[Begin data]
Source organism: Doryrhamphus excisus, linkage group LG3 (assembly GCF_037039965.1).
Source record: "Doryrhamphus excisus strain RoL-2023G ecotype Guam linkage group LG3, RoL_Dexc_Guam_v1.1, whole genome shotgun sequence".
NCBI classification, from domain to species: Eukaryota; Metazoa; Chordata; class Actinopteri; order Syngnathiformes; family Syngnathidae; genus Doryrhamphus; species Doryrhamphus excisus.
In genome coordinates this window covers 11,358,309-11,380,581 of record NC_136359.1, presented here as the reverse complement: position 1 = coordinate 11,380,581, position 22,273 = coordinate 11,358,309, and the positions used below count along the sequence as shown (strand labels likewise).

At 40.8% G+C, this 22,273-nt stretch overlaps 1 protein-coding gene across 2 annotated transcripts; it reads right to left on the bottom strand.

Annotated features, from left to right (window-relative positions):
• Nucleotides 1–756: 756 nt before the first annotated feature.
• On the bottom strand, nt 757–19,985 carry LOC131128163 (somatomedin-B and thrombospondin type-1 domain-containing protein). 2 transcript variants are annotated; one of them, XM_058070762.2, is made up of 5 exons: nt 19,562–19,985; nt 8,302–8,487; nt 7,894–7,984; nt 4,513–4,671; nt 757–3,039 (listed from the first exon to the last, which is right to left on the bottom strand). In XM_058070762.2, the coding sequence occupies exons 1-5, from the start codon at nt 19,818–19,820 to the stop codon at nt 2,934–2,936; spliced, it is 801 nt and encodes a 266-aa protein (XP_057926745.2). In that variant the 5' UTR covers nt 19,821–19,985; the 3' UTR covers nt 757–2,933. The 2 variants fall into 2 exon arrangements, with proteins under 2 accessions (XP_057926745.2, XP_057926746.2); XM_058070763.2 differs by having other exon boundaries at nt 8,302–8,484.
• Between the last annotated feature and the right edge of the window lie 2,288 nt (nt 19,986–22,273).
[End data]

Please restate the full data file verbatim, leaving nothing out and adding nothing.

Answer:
Source organism: Doryrhamphus excisus, linkage group LG3 (assembly GCF_037039965.1).
Source record: "Doryrhamphus excisus strain RoL-2023G ecotype Guam linkage group LG3, RoL_Dexc_Guam_v1.1, whole genome shotgun sequence".
NCBI classification, from domain to species: Eukaryota; Metazoa; Chordata; class Actinopteri; order Syngnathiformes; family Syngnathidae; genus Doryrhamphus; species Doryrhamphus excisus.
In genome coordinates this window covers 11,358,309-11,380,581 of record NC_136359.1, presented here as the reverse complement: position 1 = coordinate 11,380,581, position 22,273 = coordinate 11,358,309, and the positions used below count along the sequence as shown (strand labels likewise).

At 40.8% G+C, this 22,273-nt stretch overlaps 1 protein-coding gene across 2 annotated transcripts; it reads right to left on the bottom strand.

Annotated features, from left to right (window-relative positions):
• Nucleotides 1–756: 756 nt before the first annotated feature.
• On the bottom strand, nt 757–19,985 carry LOC131128163 (somatomedin-B and thrombospondin type-1 domain-containing protein). 2 transcript variants are annotated; one of them, XM_058070762.2, is made up of 5 exons: nt 19,562–19,985; nt 8,302–8,487; nt 7,894–7,984; nt 4,513–4,671; nt 757–3,039 (listed from the first exon to the last, which is right to left on the bottom strand). In XM_058070762.2, the coding sequence occupies exons 1-5, from the start codon at nt 19,818–19,820 to the stop codon at nt 2,934–2,936; spliced, it is 801 nt and encodes a 266-aa protein (XP_057926745.2). In that variant the 5' UTR covers nt 19,821–19,985; the 3' UTR covers nt 757–2,933. The 2 variants fall into 2 exon arrangements, with proteins under 2 accessions (XP_057926745.2, XP_057926746.2); XM_058070763.2 differs by having other exon boundaries at nt 8,302–8,484.
• Between the last annotated feature and the right edge of the window lie 2,288 nt (nt 19,986–22,273).